Author’s note – this is one of those in which I choose not to strictly adhere to the prompt. If you like the prompt as it was originally written, seek the original, and click the title of the thread to see all the top-level comments, all of which should be either stories or poems. There are some good ones for this one.
This is a story of change, my change. A metamorphosis. I don’t speak of the triviality of my form. This story is about my spirit; though my form is a product of my spirit, so perhaps there is no difference.
I had bathed in so much blood across the centuries. The crusades were my peak. I was drunk with power for centuries. Even as rifles became more common, I often drank. When firearms truly came into their prime, times became leaner.
My nature is such that I am shaped by the expectations of those exceptional people who might wield me. I have been a katana, I have been a bastard sword, I have been a stiletto and a claymore. In these modern days, I have even been tools, to my shame. But eventually some exceptional youngster comes along, looking for something to pretend to do battle with, and I am a weapon again.
And always, always I take blood. If not from an enemy – so few people have “the enemy” now – if not from the enemy, I will take it from the wielder. A spirit has to eat, after all, same as any man.
Recently, I was the bayonet of a re-enactor. Believing I was a genuine civil war bayonet, I was one, and thus he was reluctant to try to blunt the edge of an artifact so rare, so pristine. But he would not bring me to battle with an edge. And so he made me impotent, helpless to kill. He made a sheath of semi-flexible clear plastic, thick and bulging around the tip and edge. There was no chance I might accidentally cut through. He was always so careful in maintenance. I could not disrupt his focus, could not call for his blood in a careless mistake. Lacking the strength of blood, I fell back on the intensity of those men’s emotion. It was a weak substitute, meant only to last until I could truly feed again.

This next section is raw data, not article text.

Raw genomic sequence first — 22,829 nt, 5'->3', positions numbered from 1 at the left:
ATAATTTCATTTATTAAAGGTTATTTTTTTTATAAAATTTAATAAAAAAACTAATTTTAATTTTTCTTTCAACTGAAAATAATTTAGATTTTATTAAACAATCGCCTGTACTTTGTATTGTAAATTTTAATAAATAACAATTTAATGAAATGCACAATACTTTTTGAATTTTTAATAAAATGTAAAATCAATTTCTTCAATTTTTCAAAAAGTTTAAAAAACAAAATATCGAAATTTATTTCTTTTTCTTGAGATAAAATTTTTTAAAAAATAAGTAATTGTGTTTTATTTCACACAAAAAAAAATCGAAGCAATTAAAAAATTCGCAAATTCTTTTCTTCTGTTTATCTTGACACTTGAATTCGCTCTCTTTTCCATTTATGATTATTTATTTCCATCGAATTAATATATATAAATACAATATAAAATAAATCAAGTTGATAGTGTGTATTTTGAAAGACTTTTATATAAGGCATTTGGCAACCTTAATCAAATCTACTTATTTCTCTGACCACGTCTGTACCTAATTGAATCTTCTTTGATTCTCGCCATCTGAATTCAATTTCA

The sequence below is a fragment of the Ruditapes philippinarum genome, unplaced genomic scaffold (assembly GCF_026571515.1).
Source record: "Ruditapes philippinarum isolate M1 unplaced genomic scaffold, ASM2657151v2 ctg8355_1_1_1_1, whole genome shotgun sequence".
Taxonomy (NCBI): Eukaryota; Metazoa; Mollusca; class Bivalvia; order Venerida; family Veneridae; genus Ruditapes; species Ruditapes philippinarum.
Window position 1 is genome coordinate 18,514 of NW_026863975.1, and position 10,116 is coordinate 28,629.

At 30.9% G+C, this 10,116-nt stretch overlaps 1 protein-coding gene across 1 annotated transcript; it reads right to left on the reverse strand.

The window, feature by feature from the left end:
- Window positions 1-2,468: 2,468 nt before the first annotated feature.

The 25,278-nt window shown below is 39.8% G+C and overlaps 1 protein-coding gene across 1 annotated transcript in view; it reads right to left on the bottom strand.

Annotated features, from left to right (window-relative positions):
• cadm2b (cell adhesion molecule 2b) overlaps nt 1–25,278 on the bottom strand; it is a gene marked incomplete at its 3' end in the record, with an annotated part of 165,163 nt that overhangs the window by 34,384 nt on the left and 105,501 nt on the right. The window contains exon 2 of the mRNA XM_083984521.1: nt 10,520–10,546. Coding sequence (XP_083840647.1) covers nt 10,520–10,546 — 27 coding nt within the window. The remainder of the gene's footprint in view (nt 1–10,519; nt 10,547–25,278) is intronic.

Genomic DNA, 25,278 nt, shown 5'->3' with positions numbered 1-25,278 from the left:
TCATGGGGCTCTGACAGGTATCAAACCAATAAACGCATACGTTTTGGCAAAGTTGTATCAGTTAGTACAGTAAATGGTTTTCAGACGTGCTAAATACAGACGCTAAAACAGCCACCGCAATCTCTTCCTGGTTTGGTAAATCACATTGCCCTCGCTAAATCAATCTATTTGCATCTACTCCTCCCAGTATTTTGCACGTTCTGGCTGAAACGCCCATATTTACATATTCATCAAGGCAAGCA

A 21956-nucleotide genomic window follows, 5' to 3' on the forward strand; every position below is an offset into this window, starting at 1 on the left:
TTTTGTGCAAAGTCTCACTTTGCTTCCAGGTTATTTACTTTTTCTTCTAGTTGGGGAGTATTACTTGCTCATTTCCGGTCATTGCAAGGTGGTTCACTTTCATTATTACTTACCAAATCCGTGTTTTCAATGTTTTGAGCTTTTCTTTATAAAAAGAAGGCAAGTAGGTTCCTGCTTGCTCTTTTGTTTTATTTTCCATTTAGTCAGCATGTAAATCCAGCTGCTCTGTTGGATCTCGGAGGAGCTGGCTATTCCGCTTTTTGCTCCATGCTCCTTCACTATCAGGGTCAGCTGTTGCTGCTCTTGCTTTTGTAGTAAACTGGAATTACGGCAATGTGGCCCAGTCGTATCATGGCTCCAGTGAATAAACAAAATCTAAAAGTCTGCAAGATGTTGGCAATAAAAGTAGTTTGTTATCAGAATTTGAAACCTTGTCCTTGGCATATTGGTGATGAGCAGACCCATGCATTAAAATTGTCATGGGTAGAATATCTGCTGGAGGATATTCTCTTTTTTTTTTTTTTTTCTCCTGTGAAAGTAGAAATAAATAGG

And they were passionate. They fought, and they struggled, they tried to win, they worked to overcome. They forged bonds, they formed enmity, comrades, and nemeses. And afterward, the South and the Union got up off the ground, they shooke hands, they talked, they hugged. They did not hate the men who defeated their brothers. Even their defeats bound them more closely to the enemy. Even their enemies were men to them, and these bonds of enmity made them more human, not less.
I have bathed in so much blood. But I am beginning to think that I was not strong. Oh, I was powerful, as were the warriors who bore the burden of feeding my thirst, but was I strong? Were those warriors strong, or only powerful? It took a very long time for me to ask myself what strength truly is. I think it may not be what I thought.
When he died, and his grandchild picked me up, it was the first time someone looking for a play weapon – a ‘boffer’ – truly found what they were looking for. Fifty years ago, he would have found a vicious blade, shaped just right for a young man’s longsword, or an adult’s bastard sword, ready to draw the blood of his companions, or himself in some careless mistake. Today, I am a toy with which to play games. And I surprise myself; I am not ashamed.